‘The Body in Mind: Reflections on Research Embodiment’ explored the patterns of everyday movement, and – as I saw it – challenged two essential misconceptions: first, that ‘dancing’ consists only of special types of codified movement; and second, that academia, as a notoriously sedentary profession, involves no movement at all. Our exploration consisted of various exercises involving spatiality, objects, the transformation of habitual actions into repeatable sequences and the interrogation of their apparent naturalness. Sprawling backwards across a chair-seat, swarming through its upturned legs, or sitting demurely cross-legged as in a seminar are all potential responses to the chair’s multiple affordances, but the conventions of the university permit only certain configurations of bodies in space. One does not deliver an academic lecture reclining on the ground, for example, or strolling through the colonnades, whatever they might have done in Plato’s day.
How much of our study and research environment is determined more by default than by design? And does the position of our bodies, their attitude vis-à-vis the work we produce, matter at all? The conceit that the life of the mind has nothing to do with the body is certainly false, however we might labour to expunge our physical selves from our products and processes. This pressure to not have a body, certainly not one that makes its presence known, is perhaps felt most acutely by female academics.
The stereotype of the disembodied academic is groundless, anyway. After copying manuscripts, medieval scribes would frequently add a closing remark, a colophon such as Tres digiti scribunt, totum vero corpus laborat. Qui scribere nescit nullum putat esse laborem (‘Three fingers do the writing, but actually the whole body is working. Only people who don’t know how to write think this isn’t hard work!’). Whether you illuminate vellum, touch-type on the keyboard, or prefer – like me – to think in biro, writing is an intensely tactile activity, as sophisticated in its fine-motor precision as playing a musical instrument. Our cognitive labours, whether we acknowledge it or not, take place in an organic milieu. Do you get your best ideas while walking? Did you find your concentration improved at a kneeling desk? Academia is as physical a profession as any other, even if the movements we execute are imperceptible. This workshop brought them into conscious focus, demonstrating how attention and framing can take the most banal or subtle of movements and make them a dance.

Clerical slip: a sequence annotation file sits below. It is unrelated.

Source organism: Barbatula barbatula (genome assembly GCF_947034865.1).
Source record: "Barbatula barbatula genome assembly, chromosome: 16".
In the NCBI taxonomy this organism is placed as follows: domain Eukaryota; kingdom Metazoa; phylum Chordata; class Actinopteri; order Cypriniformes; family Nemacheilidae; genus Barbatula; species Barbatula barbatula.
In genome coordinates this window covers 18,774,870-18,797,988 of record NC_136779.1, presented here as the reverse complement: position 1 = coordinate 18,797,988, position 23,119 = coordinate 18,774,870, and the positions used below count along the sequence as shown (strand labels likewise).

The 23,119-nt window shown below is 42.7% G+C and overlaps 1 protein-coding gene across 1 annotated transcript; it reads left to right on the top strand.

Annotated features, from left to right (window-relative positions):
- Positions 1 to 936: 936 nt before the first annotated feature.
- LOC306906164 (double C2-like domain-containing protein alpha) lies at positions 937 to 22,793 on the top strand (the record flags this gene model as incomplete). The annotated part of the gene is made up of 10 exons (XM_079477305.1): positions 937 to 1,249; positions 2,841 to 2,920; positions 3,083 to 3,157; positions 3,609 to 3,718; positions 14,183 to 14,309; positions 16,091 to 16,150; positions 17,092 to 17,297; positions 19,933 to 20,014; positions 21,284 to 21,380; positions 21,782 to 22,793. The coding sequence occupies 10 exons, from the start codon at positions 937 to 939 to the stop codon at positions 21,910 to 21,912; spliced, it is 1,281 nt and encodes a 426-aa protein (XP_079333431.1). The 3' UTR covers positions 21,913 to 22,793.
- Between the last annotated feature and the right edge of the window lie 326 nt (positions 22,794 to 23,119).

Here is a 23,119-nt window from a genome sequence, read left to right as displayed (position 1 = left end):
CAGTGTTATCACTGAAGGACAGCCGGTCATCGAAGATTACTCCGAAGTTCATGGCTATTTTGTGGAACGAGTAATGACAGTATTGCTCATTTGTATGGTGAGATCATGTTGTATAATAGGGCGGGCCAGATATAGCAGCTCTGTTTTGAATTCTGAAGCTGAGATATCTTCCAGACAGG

Helen Slaney is British Academy Postdoctoral Fellow in Classics at St Hilda’s College, Oxford. Her current research investigates haptic responses to ancient material culture in the late eighteenth century. She is also involved in the practice-based project Ancient Dance in Modern Dancers and has been affiliated with the Archive of Performances of Greek and Roman Drama since 2009. Her monograph The Senecan Aesthetic: A Performance History is coming out later this year in the Oxford University Press ‘Classical Presences’ series.